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Aphonic Threnody – The All Consuming Void Award winner

Aphonic Threnody
The All Consuming Void
by Justin "Witty City" Wittenmeier at 12 May 2021, 9:36 AM

"The All Consuming Void" is perhaps the most apt album title this year. The music contained within the one hour and four minute runtime of the five tracks is definitely a void that devours everything around it. This is music that is made for more than just listening pleasure—it is an experience and journey into some dismal and terrible place.

"The Great Hatred" was an album that I thought captured the essence of doom. But "The All Consuming Void" takes that deft grasp on the genre and refines it even further. This is heavier, slower, and more gothic than even what APHONIC THRENODY have done in the past. The composition of the songs and the song writing are at the heart of this seemingly impenetrable heart of darkness. Each instrument brings in yet another atmospheric layer and how they piece together for the greater whole is amazing. Guitars, vocals, drums, bass and keys can be picked apart in the songs and would all give the listener a worthy experience. Put them all together, sit down in a dark room with headphones, and they swirl around you with dark tendrils pulling you close into its inescapable gravitational pull.

The album opens with "Restless," and, goddamn, this is the kind of doom I love. This song is slower than grass growing, darker than night, and heavier than lead. Clean notes speckle this doomed landscape before the distortion comes creeping in.  Daniel (from Clouds and Eye Of Solitude and tons more) is the vocalist for this album. His vocals are so deep and low that he barely sounds human. It is such a good performance because, as with anything he does, he still manages to put so much emotion into the music. The lead guitar and bass compliment each other so well with their interplay driving the song forward, pushing this glacier along. Around the 7:20 mark there is a moment of ambient quiet…what cannot be heard ends up being as loud as what can be. This piece in the song also makes the gothic tinged melodies afterwards all the more potent.

Doom isn't always about depression; sometimes it can be sinister or anxiety ridden. The opening riffs to "Chapel Of The  Dead" are incredibly malicious. The tone nails down this uneasy feeling and those low death growls compliment it further. Around the two and a half minute mark, the song goes to near silence and this moment just blew me away. This style of doom just gets me so excited and I also can get trapped in my own thoughts. When that silence hit, I could hear my heartbeat and my own head screaming at me. Wow, just…intense stuff. The melodic passages that appear later on coat the song in gothic textures, which is a nice addition and contrast to the overall heavier nature of the song.

"Until I Am Empty" is immediately heartfelt to me. The clean key boards and melodic guitar notes set the stage early for a potent emotional ride. These seemingly simple music passages have a deep well of depth to them and it is so amazing how well the band uses them to their advantage. The bass carries much in this song but all the instruments interplay so well together—of the songs, this one has the best flow.  There are many different musical moments here…such as the keys enveloping the music never the beginning, the bass and melodic guitars that appear later and more of the eerie silence that drops everything near the edge of a cliff, threatening to push it all down into the void below. The song is just so well put together and it comes off very naturally.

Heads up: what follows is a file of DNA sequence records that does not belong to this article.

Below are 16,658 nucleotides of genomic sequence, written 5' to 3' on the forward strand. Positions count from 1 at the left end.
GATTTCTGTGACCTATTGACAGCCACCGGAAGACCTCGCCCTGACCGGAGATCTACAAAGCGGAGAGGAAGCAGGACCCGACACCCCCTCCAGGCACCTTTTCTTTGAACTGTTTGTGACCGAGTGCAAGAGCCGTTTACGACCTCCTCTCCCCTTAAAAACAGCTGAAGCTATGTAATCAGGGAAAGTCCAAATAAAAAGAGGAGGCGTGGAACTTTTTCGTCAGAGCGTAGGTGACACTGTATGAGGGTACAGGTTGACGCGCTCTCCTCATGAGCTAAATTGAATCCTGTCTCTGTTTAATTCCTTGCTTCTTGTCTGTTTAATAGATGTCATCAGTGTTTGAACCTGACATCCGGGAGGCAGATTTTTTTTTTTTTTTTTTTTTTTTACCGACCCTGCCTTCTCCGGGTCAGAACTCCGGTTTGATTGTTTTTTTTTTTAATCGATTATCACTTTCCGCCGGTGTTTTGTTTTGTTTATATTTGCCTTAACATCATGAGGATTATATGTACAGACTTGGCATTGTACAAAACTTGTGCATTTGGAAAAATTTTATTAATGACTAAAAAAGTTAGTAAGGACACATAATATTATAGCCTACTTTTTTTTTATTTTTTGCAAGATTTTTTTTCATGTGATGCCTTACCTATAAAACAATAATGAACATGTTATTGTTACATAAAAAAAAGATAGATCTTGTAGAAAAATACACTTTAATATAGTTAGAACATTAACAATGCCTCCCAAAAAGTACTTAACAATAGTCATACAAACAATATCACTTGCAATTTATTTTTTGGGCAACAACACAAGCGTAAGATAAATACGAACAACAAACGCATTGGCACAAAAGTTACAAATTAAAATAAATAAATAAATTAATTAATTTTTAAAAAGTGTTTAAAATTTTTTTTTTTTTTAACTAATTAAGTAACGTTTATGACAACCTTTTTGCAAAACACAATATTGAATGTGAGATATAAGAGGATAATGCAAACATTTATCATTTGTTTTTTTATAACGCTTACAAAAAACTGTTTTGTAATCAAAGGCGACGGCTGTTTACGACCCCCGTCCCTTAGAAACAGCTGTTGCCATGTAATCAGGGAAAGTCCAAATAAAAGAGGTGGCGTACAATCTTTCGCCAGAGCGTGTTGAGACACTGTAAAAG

"Chamber of Parasites" is a monstrous song both in length and scope. This twenty minute epic has more to it than some albums. The beginning moments is sparse, ambient notes that seem to dig thru my head as I listen with headphones, which is my recommended way of listening to this album. A doom song for lovers of the genre and a love letter to the style. Even on an album such as this, this song still stands out as an exemplary display of every reason why people who love doom get into it so much….and why no one who doesn't know will never understand. The death growls roll over the bass in waves while the bass holds the song up. When the guitars kick in, the song envelopes all. Riccardo has this insane ability to make his instrument heavy and melodic at the same while infusing it with weighty emotion. The song gets darker as it goes along, the guitars and death growls very gradually ramping up in intensity, the superb drumming back it up all the way.  Around the halfway point, light touches of keys and guitar take over before clean vocals settle in which are a nice touch.

At "just" over nine minutes, "The Crossing" is the shortest track on the album. After the journey of the precious track though this is okay because it serves as a respite and a fitting way to end the album. This song is more direct than the previous four, with much focus between the guitars and vocals playing off each other.  The cleans return too and I liked how the music switches to a focus on the keys and drums during their parts. After the cleans leave, the guitars and keys meld together. It's clever how the instruments work together more at different points in this song but nothing ever feels sporadic.

APHONIC THRENODY have once again graced the world with a top tier doom album that shows us that being slow and depressed doesn't mean you can't be beautiful and moving as well.

Songwriting: 10
Memorability 10
Production: 10

5 Star Rating

1. Restless
2. Chapel of the Dead
3. Until I am Empty
4. Chamber of Parasites
5. The Crossing
Riccardo V – Guitars, Bass
Justin Buller – Guitars
Val Atra Niteris – Drums
Daius Corpus - Vocals
Record Label: Transcending Obscurity Records


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Edited 09 December 2022

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